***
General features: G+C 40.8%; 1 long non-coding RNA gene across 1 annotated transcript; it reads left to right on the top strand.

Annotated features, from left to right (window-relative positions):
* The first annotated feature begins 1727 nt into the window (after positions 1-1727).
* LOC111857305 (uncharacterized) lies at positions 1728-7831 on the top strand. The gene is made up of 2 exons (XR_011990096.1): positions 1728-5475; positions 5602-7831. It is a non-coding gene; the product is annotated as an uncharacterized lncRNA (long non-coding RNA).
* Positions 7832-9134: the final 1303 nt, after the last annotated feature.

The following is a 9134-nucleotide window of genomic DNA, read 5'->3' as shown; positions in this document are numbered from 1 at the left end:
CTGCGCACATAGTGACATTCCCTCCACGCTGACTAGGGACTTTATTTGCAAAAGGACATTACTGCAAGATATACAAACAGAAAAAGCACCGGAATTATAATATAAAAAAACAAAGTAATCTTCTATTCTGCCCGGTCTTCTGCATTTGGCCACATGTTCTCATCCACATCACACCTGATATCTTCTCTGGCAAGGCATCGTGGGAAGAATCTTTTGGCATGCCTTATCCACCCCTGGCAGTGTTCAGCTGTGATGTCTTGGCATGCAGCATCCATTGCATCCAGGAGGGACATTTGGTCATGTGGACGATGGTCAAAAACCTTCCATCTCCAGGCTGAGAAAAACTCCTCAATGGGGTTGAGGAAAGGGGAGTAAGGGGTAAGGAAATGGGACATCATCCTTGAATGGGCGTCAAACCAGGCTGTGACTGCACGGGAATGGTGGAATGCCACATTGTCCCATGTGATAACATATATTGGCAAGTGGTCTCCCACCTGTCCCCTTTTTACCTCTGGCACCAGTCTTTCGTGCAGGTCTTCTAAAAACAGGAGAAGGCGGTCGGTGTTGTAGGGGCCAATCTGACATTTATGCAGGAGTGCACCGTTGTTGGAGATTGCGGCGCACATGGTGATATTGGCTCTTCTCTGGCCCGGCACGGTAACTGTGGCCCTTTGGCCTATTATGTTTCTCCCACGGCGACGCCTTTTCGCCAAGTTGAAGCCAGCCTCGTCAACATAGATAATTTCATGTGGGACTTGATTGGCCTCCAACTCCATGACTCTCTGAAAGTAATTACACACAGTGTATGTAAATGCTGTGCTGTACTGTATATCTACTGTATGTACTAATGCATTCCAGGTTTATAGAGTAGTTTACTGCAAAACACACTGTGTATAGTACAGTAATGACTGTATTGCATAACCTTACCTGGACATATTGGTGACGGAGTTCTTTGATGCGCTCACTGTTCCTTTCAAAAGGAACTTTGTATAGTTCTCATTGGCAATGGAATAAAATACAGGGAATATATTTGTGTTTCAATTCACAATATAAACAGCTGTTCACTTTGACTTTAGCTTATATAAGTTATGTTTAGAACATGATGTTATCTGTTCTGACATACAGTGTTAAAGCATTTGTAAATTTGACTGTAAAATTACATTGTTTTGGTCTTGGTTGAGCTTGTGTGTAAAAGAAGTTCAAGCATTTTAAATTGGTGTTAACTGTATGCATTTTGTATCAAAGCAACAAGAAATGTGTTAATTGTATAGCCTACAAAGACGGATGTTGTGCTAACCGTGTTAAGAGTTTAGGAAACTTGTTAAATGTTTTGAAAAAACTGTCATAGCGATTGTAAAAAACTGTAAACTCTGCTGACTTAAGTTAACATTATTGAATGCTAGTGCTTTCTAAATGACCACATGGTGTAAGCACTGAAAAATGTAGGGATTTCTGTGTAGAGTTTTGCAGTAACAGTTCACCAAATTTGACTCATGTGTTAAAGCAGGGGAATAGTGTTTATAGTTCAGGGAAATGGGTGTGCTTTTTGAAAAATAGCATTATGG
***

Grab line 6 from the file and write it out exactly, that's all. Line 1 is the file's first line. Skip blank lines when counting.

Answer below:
The following is a 9134-nucleotide window of genomic DNA, read 5'->3' as shown; positions in this document are numbered from 1 at the left end: